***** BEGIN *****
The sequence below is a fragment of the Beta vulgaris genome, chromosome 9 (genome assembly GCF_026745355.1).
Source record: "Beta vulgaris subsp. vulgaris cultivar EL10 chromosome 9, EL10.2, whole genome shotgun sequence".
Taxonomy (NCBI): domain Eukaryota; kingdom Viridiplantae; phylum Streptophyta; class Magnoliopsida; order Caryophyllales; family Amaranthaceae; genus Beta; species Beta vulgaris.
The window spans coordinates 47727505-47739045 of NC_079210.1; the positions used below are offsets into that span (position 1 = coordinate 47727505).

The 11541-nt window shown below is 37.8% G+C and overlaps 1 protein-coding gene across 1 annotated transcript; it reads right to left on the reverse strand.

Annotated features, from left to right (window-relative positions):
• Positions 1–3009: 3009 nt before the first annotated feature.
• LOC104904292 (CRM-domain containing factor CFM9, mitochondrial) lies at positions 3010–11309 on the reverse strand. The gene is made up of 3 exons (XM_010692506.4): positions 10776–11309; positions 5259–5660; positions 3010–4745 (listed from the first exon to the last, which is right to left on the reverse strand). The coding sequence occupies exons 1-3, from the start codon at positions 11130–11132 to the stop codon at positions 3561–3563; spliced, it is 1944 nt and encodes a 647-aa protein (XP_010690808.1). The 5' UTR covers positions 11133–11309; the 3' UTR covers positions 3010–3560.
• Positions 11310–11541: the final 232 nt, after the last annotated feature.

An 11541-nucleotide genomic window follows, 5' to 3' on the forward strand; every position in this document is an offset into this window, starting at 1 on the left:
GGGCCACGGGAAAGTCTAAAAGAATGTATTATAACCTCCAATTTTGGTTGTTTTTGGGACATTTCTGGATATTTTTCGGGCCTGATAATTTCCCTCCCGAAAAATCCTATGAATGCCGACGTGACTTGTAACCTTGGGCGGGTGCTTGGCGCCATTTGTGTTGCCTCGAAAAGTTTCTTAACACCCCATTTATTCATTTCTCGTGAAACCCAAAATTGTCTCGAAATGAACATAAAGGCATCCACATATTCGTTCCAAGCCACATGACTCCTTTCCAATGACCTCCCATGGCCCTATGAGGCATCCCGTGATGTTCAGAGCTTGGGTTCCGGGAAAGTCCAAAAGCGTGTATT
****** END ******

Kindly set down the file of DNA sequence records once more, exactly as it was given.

The sequence below is a fragment of the Beta vulgaris genome, chromosome 9 (genome assembly GCF_026745355.1).
Source record: "Beta vulgaris subsp. vulgaris cultivar EL10 chromosome 9, EL10.2, whole genome shotgun sequence".
Taxonomy (NCBI): domain Eukaryota; kingdom Viridiplantae; phylum Streptophyta; class Magnoliopsida; order Caryophyllales; family Amaranthaceae; genus Beta; species Beta vulgaris.
The window spans coordinates 47727505-47739045 of NC_079210.1; the positions used below are offsets into that span (position 1 = coordinate 47727505).

The 11541-nt window shown below is 37.8% G+C and overlaps 1 protein-coding gene across 1 annotated transcript; it reads right to left on the reverse strand.

Annotated features, from left to right (window-relative positions):
• Positions 1–3009: 3009 nt before the first annotated feature.
• LOC104904292 (CRM-domain containing factor CFM9, mitochondrial) lies at positions 3010–11309 on the reverse strand. The gene is made up of 3 exons (XM_010692506.4): positions 10776–11309; positions 5259–5660; positions 3010–4745 (listed from the first exon to the last, which is right to left on the reverse strand). The coding sequence occupies exons 1-3, from the start codon at positions 11130–11132 to the stop codon at positions 3561–3563; spliced, it is 1944 nt and encodes a 647-aa protein (XP_010690808.1). The 5' UTR covers positions 11133–11309; the 3' UTR covers positions 3010–3560.
• Positions 11310–11541: the final 232 nt, after the last annotated feature.

An 11541-nucleotide genomic window follows, 5' to 3' on the forward strand; every position in this document is an offset into this window, starting at 1 on the left:
GGGCCACGGGAAAGTCTAAAAGAATGTATTATAACCTCCAATTTTGGTTGTTTTTGGGACATTTCTGGATATTTTTCGGGCCTGATAATTTCCCTCCCGAAAAATCCTATGAATGCCGACGTGACTTGTAACCTTGGGCGGGTGCTTGGCGCCATTTGTGTTGCCTCGAAAAGTTTCTTAACACCCCATTTATTCATTTCTCGTGAAACCCAAAATTGTCTCGAAATGAACATAAAGGCATCCACATATTCGTTCCAAGCCACATGACTCCTTTCCAATGACCTCCCATGGCCCTATGAGGCATCCCGTGATGTTCAGAGCTTGGGTTCCGGGAAAGTCCAAAAGCGTGTATT